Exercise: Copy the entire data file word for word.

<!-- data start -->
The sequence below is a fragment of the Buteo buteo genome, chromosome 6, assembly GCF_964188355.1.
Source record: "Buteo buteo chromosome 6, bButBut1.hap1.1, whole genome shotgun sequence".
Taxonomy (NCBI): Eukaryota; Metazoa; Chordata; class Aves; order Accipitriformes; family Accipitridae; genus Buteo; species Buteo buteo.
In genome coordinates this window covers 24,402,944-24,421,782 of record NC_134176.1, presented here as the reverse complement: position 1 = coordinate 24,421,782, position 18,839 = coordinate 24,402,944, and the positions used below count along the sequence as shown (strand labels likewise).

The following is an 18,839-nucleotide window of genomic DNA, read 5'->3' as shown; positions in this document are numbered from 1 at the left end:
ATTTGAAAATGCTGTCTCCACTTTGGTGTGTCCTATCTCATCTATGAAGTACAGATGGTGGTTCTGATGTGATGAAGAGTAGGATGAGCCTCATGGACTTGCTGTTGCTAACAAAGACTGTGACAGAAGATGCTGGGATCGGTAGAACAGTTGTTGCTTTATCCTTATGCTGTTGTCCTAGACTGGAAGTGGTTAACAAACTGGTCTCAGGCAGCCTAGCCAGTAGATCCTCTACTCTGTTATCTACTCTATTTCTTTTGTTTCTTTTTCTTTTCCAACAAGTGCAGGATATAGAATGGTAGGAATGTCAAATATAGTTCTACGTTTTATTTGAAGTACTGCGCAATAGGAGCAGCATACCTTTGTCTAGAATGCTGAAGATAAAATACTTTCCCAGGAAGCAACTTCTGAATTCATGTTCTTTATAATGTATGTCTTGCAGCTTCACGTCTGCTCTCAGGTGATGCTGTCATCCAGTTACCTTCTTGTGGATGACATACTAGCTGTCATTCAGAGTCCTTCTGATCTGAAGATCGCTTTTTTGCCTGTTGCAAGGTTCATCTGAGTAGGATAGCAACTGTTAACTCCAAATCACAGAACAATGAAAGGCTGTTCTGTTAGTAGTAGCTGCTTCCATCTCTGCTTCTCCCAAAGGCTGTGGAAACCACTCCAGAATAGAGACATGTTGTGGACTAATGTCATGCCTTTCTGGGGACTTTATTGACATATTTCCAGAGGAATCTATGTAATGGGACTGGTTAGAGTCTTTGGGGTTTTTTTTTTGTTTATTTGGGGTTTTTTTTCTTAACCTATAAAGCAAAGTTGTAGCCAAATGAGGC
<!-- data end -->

The sequence below is a fragment of the Buteo buteo genome, chromosome 6, assembly GCF_964188355.1.
Source record: "Buteo buteo chromosome 6, bButBut1.hap1.1, whole genome shotgun sequence".
Taxonomy (NCBI): Eukaryota; Metazoa; Chordata; class Aves; order Accipitriformes; family Accipitridae; genus Buteo; species Buteo buteo.
In genome coordinates this window covers 24,402,944-24,421,782 of record NC_134176.1, presented here as the reverse complement: position 1 = coordinate 24,421,782, position 18,839 = coordinate 24,402,944, and the positions used below count along the sequence as shown (strand labels likewise).

The following is an 18,839-nucleotide window of genomic DNA, read 5'->3' as shown; positions in this document are numbered from 1 at the left end:
ATTTGAAAATGCTGTCTCCACTTTGGTGTGTCCTATCTCATCTATGAAGTACAGATGGTGGTTCTGATGTGATGAAGAGTAGGATGAGCCTCATGGACTTGCTGTTGCTAACAAAGACTGTGACAGAAGATGCTGGGATCGGTAGAACAGTTGTTGCTTTATCCTTATGCTGTTGTCCTAGACTGGAAGTGGTTAACAAACTGGTCTCAGGCAGCCTAGCCAGTAGATCCTCTACTCTGTTATCTACTCTATTTCTTTTGTTTCTTTTTCTTTTCCAACAAGTGCAGGATATAGAATGGTAGGAATGTCAAATATAGTTCTACGTTTTATTTGAAGTACTGCGCAATAGGAGCAGCATACCTTTGTCTAGAATGCTGAAGATAAAATACTTTCCCAGGAAGCAACTTCTGAATTCATGTTCTTTATAATGTATGTCTTGCAGCTTCACGTCTGCTCTCAGGTGATGCTGTCATCCAGTTACCTTCTTGTGGATGACATACTAGCTGTCATTCAGAGTCCTTCTGATCTGAAGATCGCTTTTTTGCCTGTTGCAAGGTTCATCTGAGTAGGATAGCAACTGTTAACTCCAAATCACAGAACAATGAAAGGCTGTTCTGTTAGTAGTAGCTGCTTCCATCTCTGCTTCTCCCAAAGGCTGTGGAAACCACTCCAGAATAGAGACATGTTGTGGACTAATGTCATGCCTTTCTGGGGACTTTATTGACATATTTCCAGAGGAATCTATGTAATGGGACTGGTTAGAGTCTTTGGGGTTTTTTTTTTGTTTATTTGGGGTTTTTTTTCTTAACCTATAAAGCAAAGTTGTAGCCAAATGAGGC